Higher prices on other basic kitchen staples like eggs and milk have similarly rattled the Costco faithful. "What's crazy is my Costco's milk and eggs are more expensive than Walmarts," according to one Redditor. Let's start with eggs, the supply and price of which has been severely impacted by an ongoing avian flu epidemic.
For months now, customers at Costco in Brooklyn have been limited to purchasing only two packages of eggs at a time. The posted price has fluctuated over multiple visits. In early January, a package of five dozen eggs cost $14.69, or $2.94 per dozen. By February, that price had increased to $15.99. This week, the price was down to $14.99, or $2.98 per dozen. Meanwhile, a smaller carton of 24 cost $5.99, or $2.99 per dozen.
A survey of egg prices at nearby competitors on March 5 found the cheapest option at Walmart in Bayonne, N.J., which charged $2.12 for a dozen of its Great Value-brand large white eggs. The most affordable options at nearby Aldi and Whole Foods locations were $3.05 and $3.79 per dozen, respectively.
According to the most recent Consumer Price Index data from the U.S. Bureau of Labor Statistics, the average retail price for a dozen eggs in U.S. cities is currently $4.82—up a whopping 150 percent since last year.
Costco's Kirkland-brand milk has its fans, but even they aren't immune to sticker shock. "Their super milk seems to last forever," noted one Redditor in late December, "but it costs much more than my local grocer."
A gallon jug of Kirkland-brand whole milk cost $4.15 at Costco in Brooklyn in January. By March, that price had dropped to $3.67. The 2% milk cost even less: $3.36.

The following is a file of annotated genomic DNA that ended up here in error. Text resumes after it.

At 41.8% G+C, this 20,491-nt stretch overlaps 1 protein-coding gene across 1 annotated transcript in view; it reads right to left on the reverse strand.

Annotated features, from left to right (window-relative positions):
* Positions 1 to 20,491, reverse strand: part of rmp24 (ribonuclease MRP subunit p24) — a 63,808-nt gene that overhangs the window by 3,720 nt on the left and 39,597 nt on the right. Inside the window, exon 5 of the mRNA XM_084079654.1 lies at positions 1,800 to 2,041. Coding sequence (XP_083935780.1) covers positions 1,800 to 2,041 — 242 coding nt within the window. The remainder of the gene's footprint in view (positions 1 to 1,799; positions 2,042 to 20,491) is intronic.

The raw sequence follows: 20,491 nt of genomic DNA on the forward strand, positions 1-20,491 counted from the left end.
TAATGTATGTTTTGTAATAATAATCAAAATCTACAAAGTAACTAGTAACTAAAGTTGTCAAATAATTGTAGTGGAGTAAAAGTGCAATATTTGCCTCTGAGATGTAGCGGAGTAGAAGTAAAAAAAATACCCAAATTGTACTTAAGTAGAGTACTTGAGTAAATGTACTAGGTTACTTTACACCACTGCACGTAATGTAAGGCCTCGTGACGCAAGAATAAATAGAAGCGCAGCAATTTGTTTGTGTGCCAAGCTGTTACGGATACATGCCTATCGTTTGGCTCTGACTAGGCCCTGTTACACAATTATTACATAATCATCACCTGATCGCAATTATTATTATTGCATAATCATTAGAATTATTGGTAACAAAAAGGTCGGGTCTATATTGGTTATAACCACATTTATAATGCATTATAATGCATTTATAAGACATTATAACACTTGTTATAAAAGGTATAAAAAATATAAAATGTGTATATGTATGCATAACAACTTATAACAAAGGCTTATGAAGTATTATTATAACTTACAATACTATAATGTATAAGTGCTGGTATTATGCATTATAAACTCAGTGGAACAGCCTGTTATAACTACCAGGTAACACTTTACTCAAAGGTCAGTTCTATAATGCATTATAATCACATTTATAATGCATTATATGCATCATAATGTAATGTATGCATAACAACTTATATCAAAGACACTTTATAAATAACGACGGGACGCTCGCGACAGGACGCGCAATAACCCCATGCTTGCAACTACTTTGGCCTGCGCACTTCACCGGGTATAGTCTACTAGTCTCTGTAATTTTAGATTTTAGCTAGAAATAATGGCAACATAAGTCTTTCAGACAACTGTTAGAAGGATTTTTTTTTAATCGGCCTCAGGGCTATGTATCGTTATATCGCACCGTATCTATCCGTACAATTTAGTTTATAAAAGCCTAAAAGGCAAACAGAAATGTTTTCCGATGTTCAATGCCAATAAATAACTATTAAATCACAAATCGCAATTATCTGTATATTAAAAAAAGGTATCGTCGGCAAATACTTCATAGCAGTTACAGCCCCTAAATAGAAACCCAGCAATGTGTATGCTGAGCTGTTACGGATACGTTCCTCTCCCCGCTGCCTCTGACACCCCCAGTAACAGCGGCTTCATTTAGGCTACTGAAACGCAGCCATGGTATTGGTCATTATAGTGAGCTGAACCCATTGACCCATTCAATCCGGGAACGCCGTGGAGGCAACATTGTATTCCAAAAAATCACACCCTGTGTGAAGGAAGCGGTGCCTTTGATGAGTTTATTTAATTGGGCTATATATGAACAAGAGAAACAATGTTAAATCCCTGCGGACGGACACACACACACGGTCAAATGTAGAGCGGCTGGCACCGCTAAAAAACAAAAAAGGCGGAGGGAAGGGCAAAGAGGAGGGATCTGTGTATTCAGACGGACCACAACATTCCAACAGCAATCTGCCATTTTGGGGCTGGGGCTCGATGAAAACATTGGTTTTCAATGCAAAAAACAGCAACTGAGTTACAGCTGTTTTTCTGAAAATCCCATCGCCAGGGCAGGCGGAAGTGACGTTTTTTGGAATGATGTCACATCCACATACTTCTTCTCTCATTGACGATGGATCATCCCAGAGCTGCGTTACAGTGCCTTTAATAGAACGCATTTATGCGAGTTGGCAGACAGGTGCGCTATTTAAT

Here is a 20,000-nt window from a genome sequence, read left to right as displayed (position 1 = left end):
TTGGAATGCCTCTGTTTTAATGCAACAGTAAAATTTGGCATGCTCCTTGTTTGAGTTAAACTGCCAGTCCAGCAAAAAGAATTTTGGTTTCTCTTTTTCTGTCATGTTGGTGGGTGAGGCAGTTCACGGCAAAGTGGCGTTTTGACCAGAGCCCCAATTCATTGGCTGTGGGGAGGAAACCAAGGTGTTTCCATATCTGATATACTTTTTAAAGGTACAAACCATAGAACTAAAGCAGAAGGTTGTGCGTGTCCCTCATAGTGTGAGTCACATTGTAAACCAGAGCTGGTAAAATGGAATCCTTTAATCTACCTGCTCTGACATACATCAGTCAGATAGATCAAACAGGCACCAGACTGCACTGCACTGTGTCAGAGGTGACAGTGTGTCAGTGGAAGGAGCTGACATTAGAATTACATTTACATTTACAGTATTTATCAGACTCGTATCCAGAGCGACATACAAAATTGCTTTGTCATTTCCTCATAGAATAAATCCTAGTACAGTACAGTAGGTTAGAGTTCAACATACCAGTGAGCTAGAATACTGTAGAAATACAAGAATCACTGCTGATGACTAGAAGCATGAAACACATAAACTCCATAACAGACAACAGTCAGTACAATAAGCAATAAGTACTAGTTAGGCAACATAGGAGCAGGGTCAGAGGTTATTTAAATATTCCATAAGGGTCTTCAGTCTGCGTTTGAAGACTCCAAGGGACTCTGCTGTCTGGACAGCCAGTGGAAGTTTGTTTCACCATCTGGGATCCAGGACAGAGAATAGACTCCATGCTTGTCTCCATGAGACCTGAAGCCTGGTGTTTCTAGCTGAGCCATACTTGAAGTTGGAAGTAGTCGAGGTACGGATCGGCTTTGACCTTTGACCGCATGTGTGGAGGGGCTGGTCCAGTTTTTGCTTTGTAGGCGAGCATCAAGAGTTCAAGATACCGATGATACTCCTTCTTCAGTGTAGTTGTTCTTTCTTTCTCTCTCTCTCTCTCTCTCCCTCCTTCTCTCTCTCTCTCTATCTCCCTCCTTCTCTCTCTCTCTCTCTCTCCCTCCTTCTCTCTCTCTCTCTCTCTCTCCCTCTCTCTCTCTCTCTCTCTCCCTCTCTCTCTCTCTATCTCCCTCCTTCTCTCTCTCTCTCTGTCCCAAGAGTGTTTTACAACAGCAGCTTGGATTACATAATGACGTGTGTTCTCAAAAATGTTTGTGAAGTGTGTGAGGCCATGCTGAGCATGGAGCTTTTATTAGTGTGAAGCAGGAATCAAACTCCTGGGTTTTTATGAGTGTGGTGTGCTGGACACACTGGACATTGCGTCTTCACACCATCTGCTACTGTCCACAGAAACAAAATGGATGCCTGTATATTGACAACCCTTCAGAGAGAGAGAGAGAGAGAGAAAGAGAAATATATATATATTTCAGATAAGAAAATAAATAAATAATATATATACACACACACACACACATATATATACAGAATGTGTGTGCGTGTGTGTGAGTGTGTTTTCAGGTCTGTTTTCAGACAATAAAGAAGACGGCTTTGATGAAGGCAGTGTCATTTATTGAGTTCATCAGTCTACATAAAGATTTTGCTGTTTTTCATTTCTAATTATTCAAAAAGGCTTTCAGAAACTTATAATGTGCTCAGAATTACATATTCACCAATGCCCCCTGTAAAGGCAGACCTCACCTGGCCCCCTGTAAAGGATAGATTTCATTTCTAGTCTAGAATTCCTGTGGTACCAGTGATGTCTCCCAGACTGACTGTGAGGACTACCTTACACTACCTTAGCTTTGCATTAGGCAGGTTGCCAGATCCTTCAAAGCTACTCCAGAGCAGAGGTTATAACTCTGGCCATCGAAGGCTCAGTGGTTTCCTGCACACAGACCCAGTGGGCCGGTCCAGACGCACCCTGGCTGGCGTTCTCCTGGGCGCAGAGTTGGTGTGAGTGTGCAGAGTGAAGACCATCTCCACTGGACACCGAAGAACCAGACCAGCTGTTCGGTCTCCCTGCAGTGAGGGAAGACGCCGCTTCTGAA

By comparison, the cheapest gallon of whole milk on March 5 cost $3.93 at Walmart, $4.09 at Aldi, and $6.99 at Whole Foods. The average retail price for whole milk in U.S. cities now stands at $4.20 per gallon, down 0.2% since January, but still up 11% over the last 12 months, per CPI.
Four-pound packs of Costco's Kirkland Signature Sliced Bacon surged in price to $21.99 last year, according to one Redditor, before eventually dropping to a more reasonable $16.99. That's still too pricey for some critics. "I can find it on sale much cheaper," wrote one commenter. By March, the posted price at Costco in Brooklyn had dropped from $16.99 to $13.99, or about $3.50 per pound. The cheapest options at nearby Walmart and Aldi locations this week were $4.24 and $4.65 per pound, respectively. The average retail price in U.S. cities, though, is even higher: $6.80 per pound, per CPI.
We're not talking about the famously low-priced rotisserie variety, of course. Costco's forever-$4.99 cooked bird remains an unbeatable bargain. No, we're talking about regular uncooked chicken. "Their prices for chicken thighs and drumsticks are now (and have been for a few months) higher than the grocery store," lamented one commenter.
We found bulk packs of Kirkland-brand organic boneless skinless chicken thighs for $5.99 per pound at Costco in Brooklyn in February. Comparable organic options cost $5.64 per pound at Walmart and $5.92 at Aldi. As for Whole Foods, eh, fuhgeddaboudit — $6.49 per pound.
Earlier versions of this story were published on Jan. 4 and Feb. 7, 2023. It has been updated to include new information.